The Unix File System
Only One Kind of File: Byte Streams
A file is a stream (a linear array) of 8-bit bytes.
Any byte or contiguous sequence of bytes may be read or written,
regardless of any underlying block, track or cylinder structure in the
hardware. A single read or write can access any number of bytes:
there is no maximum size, and it needn't correspond to the underlying
An file opened by a process is identified by a file
descriptor which is private to that process. Associated with
each file descriptor is a file pointer which records the
current location in the file. A read will read bytes
starting at the file pointer, and will increment the file pointer by
the number of bytes read. A write will write bytes to the
location specified by the file pointer and likewise increment it. The
file pointer can be adjusted to any location (even beyond the end of
the file) by a seek operation.
Text files and binary files are the same. Whether or not a program
can handle binary files just depends on that particular program. All
files are stored the same way (as a stream of bytes): text files,
database files, executable programs, source code, etc.
No Record Orientation That You Don't Impose Yourself
Unix files have no record orientation. A program can impose any
record orientation it likes: to work with 80-column records, simply
read and write 80-byte chunks. However, very few Unix programs use
fixed-length records, because they're so inflexible, and it's nearly
as easy to deal with variable length lines in text files.
Text files are simply a byte stream where a particular ASCII value,
the newline or linefeed character (octal 012; decimal 10) is used to
separate lines. Note that, conventionally, Unix does not use carriage
return / linefeed pairs to separate lines. Just a single newline is
used, which makes programming much simpler. Devices that require the
concept of a carriage return (terminals, printers) simply map newline
to whatever is required.
End of File
There is no end of file character in a Unix file. The file system
records the length of every file and simply reports an end of file
state when end of file is reached.
Directories and Filenames
Files don't have names, they have I-numbers. I-numbers
index an array of inodes stored in each file system.
Inodes contain useful information about files:
- Type of file
- Plain file
- Named pipe or fifo
- Symbolic link
- Link count
- Owner permissions
- Group permissions
- Other permissions
- Size in bytes
- Last access time
- Last modification time
- Last inode change time
- Data block pointers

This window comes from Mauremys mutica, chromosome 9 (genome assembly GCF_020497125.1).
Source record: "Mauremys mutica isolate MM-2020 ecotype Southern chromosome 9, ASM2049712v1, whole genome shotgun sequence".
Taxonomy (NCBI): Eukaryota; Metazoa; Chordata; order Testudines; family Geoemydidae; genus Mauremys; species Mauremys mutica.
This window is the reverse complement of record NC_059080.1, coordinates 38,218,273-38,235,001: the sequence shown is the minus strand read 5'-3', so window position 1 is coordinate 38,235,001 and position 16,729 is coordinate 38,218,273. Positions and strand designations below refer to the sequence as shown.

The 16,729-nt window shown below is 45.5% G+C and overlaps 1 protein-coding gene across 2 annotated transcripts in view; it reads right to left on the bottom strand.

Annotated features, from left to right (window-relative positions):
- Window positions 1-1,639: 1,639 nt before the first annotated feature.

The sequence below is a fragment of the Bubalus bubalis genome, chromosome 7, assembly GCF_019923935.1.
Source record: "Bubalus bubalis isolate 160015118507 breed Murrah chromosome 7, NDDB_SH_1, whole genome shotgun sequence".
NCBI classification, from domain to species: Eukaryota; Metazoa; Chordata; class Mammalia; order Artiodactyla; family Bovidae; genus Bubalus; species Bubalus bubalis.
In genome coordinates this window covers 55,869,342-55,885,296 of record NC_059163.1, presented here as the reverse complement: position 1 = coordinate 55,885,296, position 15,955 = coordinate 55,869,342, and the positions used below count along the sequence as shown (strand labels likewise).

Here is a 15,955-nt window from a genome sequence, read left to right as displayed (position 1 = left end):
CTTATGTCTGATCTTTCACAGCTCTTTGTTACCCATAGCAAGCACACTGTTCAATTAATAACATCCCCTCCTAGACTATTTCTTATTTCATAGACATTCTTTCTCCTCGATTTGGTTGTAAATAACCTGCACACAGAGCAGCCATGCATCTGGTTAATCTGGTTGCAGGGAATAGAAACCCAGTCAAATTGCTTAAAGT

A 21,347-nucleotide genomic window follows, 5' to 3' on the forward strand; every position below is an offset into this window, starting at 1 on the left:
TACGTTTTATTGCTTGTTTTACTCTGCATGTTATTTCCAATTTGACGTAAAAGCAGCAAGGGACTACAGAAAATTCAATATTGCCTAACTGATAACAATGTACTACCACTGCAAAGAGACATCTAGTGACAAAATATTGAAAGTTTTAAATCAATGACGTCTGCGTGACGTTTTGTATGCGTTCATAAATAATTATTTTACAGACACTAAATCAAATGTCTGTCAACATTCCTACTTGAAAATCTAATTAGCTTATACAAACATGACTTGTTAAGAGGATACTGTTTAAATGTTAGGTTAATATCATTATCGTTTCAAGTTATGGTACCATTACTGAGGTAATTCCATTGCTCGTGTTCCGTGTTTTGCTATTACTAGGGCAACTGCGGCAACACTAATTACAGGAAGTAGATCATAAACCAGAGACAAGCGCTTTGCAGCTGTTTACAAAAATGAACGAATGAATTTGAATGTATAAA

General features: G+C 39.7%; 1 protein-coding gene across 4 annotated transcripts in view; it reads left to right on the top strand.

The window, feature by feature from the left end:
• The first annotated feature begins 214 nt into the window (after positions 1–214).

A directory is a mapping from I-number to a filename.
Directories are stored in ordinary byte-stream files, but they are
marked as directories in the inode so that only the kernel can write
to them (any process can read a directory).
Since directories are ordinary files, they have inodes and hence
I-numbers. This means a directory can contain the I-number of another
directory. This provides a graph-structured file system.
Since general cycles in the file system would make file system
traversal difficult, the kernel disallows them. However, the kernel
actually maintains two restricted types of cycles in each directory:
The kernel assures that every directory contains two entries, one
mapping the filename . to the directory's own I-number, and one
mapping the filename .. to the directory's parent's I-number.
This means that every directory can be reached by traversing other
directories in the file system; in other words, the graph of the file
system is connected.
- A link to the current directory
- A link to the parent directory
There is a distinguished directory called the root
directory; all other directories are descendants of this directory.
The name of the root directory is /.
Users usually identify files not by I-number, but rather by
pathname. A pathname is conceptually a sequence of one or
more directory names, always starting with the root directory, and
ending (optionally) with the name of a non-directory. (If the
pathname doesn't end with a non-directory, it names a directory rather
than a plain file.) These directory names and the final optional file
name are components of the pathname. The pathname
specifies a path to the file of interest from the root, naming
explicitly every directory that must be traversed to reach it.
Pathnames are spelled with slashes (/) separating
the path components. Since the name of the root directory is
/, a leading slash is taken to name the root
directory, and all the other slashes are separtors.
To simplify the use of pathnames, there is an alternate form called
relative pathnames (the form already described is called
absolute pathnames). A relative pathname is any pathname
which does not start with a slash. Since it doesn't start
with a slash, it doesn't (necessarily) start at the root: how do we
decide where it starts? Simple: a relative pathname starts at the
current working directory.
Current Working Directory